In March, PPP launched a branded jute bag, allowing retailers to pocket 40p for every £2 bag sold. The group is also helping small businesses that struggle to recycle to pool bins and costs, talking to local waste companies to negotiate bulk deals for small traders.
Talks with local waste-management firms have had less success. One big player refuses to install more recycling bins, citing public misuse, Royle says. And local managers of many national chains simply shrug and refer her to head office.
On a quiet Thursday night, 20 campaigners gather in the basement of the Methodist church to review progress. There is plenty to report.
More pubs and cafés have banned plastic straws. #PlasticFreeFebruary has taken off on social media. BBC Midlands and BBC Radio Shropshire are coming to town to report on the campaign. On Saturday, the busiest market day, PPP will set up stall below the town hall, asking local people to sign the recycling petition and to share tips for going plastic-free.
Bridgnorth running club is ditching plastic cups and water bottles at its next 10K race. Having won support at district level, Councillor Buckley has persuaded Bridgnorth Town Council to endorse the PPP campaign. And town mayor Ron Whittle has invited the group to address the annual town meeting.
Teacher Jacqui Black is leading the campaign with local schools. Ripples from the wave of recent global school strikes for the environment have reached the wilds of Shropshire. Bridgnorth’s children have embraced the plastic-free lunchbox and poster challenges, staging a weigh-in to show how much plastic they’ve saved.
PPP campaign member Mike Golding has invited the group to TCL, his packaging factory, to learn more about the recycling properties of different plastics.
The group has had larger, more opinionated meetings, but the mood in the brightly lit crypt is quietly confident. There are plans to scale up, joining like-minded groups in Church Stretton, Shrewsbury, Newport, Ludlow and Bishop’s Castle to form Shropshire Against Plastic.
Early on Friday morning, the market traders are out in force, setting out their wares beneath the town hall. The stalls display slabs of fresh meat, piles of soil-covered leeks and parsnips and punnets of imported blueberries. Nearly all of it comes lovingly swathed in plastic.
Yes, the produce is farm-fresh, the greengrocer tells The Environment, and no, it’s not great to wrap it in plastic. “It’s the moisture that’s the problem,” he says. “We need someone to invent cost-effective packaging with a waxy film that can keep the moisture in.”
But another stallholder, selling pies, has been happy to switch to paper, “even for the Scotch eggs”. At home, her five-year-old grandson selects what packaging goes in which bin. “It’s his little job and he loves it,” she says. “It’s like a game to him. And it’s made me use a lot less plastic, too.”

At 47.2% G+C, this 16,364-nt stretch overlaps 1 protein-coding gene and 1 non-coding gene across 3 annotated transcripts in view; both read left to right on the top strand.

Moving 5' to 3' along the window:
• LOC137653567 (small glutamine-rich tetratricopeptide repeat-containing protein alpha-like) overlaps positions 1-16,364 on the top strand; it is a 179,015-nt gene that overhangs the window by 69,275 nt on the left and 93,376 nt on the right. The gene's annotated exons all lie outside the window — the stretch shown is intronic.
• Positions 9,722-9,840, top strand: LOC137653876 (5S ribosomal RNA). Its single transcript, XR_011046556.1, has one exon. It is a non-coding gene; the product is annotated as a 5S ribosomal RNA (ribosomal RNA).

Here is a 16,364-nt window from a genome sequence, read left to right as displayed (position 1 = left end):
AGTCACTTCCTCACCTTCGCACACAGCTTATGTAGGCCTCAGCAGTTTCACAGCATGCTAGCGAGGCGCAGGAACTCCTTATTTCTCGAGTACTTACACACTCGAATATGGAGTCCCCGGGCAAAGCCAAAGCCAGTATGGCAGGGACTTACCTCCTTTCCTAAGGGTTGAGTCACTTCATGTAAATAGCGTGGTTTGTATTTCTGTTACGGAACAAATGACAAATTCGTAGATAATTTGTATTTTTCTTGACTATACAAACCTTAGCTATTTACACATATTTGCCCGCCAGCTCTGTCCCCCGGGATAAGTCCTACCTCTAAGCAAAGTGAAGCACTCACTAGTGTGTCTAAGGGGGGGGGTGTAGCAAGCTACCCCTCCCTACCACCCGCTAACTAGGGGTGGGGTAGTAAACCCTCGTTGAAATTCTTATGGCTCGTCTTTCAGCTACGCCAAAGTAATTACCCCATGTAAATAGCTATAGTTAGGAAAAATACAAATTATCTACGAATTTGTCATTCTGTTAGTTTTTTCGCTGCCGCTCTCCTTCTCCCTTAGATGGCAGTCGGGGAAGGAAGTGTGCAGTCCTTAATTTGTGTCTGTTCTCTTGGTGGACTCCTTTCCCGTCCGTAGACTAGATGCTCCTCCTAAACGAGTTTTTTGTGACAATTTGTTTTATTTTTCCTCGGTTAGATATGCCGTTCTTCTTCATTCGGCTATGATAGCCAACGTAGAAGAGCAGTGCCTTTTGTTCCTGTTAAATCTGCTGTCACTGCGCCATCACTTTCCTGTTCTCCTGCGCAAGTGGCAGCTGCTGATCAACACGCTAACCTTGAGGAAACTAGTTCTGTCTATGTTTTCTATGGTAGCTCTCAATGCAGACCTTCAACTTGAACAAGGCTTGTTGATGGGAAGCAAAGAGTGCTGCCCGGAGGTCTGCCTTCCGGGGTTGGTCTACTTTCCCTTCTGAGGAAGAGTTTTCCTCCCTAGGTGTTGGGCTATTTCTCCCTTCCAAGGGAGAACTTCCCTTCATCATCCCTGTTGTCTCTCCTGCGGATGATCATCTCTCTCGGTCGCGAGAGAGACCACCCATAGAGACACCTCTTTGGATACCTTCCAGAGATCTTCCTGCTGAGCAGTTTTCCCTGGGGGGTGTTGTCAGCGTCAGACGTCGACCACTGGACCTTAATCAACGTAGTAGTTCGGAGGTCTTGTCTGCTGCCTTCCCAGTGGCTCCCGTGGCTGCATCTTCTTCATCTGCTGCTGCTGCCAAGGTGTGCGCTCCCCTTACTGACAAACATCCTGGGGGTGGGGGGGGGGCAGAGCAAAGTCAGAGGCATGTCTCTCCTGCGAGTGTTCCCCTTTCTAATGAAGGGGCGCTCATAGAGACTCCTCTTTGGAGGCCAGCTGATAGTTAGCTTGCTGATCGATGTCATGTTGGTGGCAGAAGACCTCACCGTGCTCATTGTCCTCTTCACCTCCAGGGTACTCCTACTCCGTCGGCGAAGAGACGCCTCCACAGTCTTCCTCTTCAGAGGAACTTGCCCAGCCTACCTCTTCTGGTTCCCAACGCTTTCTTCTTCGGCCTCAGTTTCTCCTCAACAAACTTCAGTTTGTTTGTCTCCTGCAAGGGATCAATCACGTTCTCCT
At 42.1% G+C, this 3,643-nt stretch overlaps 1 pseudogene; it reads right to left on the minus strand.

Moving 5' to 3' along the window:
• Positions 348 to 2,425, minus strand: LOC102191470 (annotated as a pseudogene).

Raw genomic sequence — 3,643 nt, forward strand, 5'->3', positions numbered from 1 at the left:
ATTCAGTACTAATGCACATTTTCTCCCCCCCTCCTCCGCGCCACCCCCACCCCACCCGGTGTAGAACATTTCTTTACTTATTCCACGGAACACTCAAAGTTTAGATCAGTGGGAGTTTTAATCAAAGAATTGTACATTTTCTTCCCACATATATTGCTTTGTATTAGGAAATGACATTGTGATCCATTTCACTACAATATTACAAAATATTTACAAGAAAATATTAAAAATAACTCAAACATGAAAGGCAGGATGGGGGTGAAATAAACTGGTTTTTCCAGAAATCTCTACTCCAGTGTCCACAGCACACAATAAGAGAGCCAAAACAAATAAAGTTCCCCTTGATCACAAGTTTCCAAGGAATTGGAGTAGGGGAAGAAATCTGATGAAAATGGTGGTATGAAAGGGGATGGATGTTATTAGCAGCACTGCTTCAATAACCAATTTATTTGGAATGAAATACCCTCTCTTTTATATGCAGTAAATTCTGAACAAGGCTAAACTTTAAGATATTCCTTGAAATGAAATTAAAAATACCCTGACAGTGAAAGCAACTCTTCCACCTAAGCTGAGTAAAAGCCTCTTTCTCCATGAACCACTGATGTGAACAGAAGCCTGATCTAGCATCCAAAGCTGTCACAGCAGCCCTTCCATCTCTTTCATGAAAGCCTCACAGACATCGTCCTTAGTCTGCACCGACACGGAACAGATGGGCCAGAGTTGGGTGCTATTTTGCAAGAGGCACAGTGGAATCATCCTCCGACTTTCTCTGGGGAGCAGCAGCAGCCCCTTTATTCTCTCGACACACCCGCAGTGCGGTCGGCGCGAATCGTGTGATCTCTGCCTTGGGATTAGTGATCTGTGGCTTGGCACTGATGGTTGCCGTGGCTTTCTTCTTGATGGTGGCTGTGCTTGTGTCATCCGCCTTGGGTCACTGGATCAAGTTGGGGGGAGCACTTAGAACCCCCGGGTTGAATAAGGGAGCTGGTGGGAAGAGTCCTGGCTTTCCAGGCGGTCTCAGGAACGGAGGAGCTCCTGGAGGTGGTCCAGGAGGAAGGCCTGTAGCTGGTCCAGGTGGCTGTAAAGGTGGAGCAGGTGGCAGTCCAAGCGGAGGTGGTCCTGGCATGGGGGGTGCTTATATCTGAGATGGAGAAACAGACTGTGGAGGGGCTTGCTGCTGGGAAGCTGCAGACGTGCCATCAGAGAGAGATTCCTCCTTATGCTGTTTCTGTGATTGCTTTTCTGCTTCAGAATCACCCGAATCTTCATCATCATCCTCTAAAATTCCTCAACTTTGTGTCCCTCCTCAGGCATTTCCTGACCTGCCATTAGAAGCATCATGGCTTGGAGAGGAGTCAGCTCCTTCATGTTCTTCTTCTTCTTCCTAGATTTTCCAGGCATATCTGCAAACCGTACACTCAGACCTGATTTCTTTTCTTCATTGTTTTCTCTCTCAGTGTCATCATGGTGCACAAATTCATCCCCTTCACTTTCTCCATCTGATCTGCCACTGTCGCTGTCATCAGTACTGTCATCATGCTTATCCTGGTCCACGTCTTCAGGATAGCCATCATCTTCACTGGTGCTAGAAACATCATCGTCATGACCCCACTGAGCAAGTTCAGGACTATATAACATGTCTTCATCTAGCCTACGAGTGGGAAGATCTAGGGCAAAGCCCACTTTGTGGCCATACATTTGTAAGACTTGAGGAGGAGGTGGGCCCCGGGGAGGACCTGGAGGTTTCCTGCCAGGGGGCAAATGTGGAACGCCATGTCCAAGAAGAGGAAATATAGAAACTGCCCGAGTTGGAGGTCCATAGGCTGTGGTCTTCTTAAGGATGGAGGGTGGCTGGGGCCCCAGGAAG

Early on, the local media claimed Bridgnorth was about to ban plastic altogether, prompting a public outcry. PPP members discussed and voted against a ban, deciding to ditch pointless plastics step by step.
“Most people found the idea of a ban too overwhelming,” Norgrove explains. “It’s far easier to sell the notion of one baby step leading to another – and far better to have lots of people making small changes than to have a tiny minority do all of it.”
PPP wants Bridgnorth to raise its recycling rates to 80-90 per cent. Right now, the town achieves half of that.
In his office overlooking the market, Frith Resource Management boss Paul Frith expects it to become easier for all of us to recycle more waste and to scale down single-use plastics. UK plans to standardise local collection policies and the resource strategy published late last year show that the government “is getting the message”, he says.
Frith chairs the Midlands branch of the Chartered Institution of Wastes Management (CIWM). He sets out four ways for the UK to prevent plastic pollution; consistent collection policies, a national deposit-return scheme for drinking bottles and legislating for producer responsibility, making the polluter underwrite the costs of recycling. Finally, he says, the treasury must strengthen the business case for recycling.
In the meantime, PPP will continue to press for local and regional change.
“Campaigning against pointless plastics has rejuvenated the Sustainable Bridgnorth group,” Norgrove concludes. “What we’ve learned is that everyone can do something, no matter how small, to achieve a real change. And that’s incredibly exciting.
“For us, success will be to achieve a huge reduction in plastic usage in the town – to see everyone here make one small change. And by starting small, we’ve really gained momentum.”
Sign #PreventPointlessPlastics’ petition: www.facebook.com/sustainablebridgnorth